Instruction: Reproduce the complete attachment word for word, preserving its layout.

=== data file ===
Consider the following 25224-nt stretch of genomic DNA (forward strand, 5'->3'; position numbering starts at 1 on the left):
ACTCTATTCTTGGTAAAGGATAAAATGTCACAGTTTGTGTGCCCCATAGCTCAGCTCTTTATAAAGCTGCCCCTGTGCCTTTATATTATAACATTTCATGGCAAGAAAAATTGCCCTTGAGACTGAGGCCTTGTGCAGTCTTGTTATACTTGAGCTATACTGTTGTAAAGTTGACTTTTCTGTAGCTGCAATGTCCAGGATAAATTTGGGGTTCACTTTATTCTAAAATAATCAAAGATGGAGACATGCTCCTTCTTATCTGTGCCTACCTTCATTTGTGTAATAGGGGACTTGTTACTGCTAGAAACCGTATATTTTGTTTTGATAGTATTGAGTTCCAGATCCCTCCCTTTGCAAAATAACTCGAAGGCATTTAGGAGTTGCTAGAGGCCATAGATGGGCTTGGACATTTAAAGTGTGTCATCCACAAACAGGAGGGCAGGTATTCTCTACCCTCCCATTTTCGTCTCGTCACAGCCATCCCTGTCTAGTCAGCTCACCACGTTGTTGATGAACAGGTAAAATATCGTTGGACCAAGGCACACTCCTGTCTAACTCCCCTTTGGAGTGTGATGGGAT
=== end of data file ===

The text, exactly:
Consider the following 25224-nt stretch of genomic DNA (forward strand, 5'->3'; position numbering starts at 1 on the left):
ACTCTATTCTTGGTAAAGGATAAAATGTCACAGTTTGTGTGCCCCATAGCTCAGCTCTTTATAAAGCTGCCCCTGTGCCTTTATATTATAACATTTCATGGCAAGAAAAATTGCCCTTGAGACTGAGGCCTTGTGCAGTCTTGTTATACTTGAGCTATACTGTTGTAAAGTTGACTTTTCTGTAGCTGCAATGTCCAGGATAAATTTGGGGTTCACTTTATTCTAAAATAATCAAAGATGGAGACATGCTCCTTCTTATCTGTGCCTACCTTCATTTGTGTAATAGGGGACTTGTTACTGCTAGAAACCGTATATTTTGTTTTGATAGTATTGAGTTCCAGATCCCTCCCTTTGCAAAATAACTCGAAGGCATTTAGGAGTTGCTAGAGGCCATAGATGGGCTTGGACATTTAAAGTGTGTCATCCACAAACAGGAGGGCAGGTATTCTCTACCCTCCCATTTTCGTCTCGTCACAGCCATCCCTGTCTAGTCAGCTCACCACGTTGTTGATGAACAGGTAAAATATCGTTGGACCAAGGCACACTCCTGTCTAACTCCCCTTTGGAGTGTGATGGGAT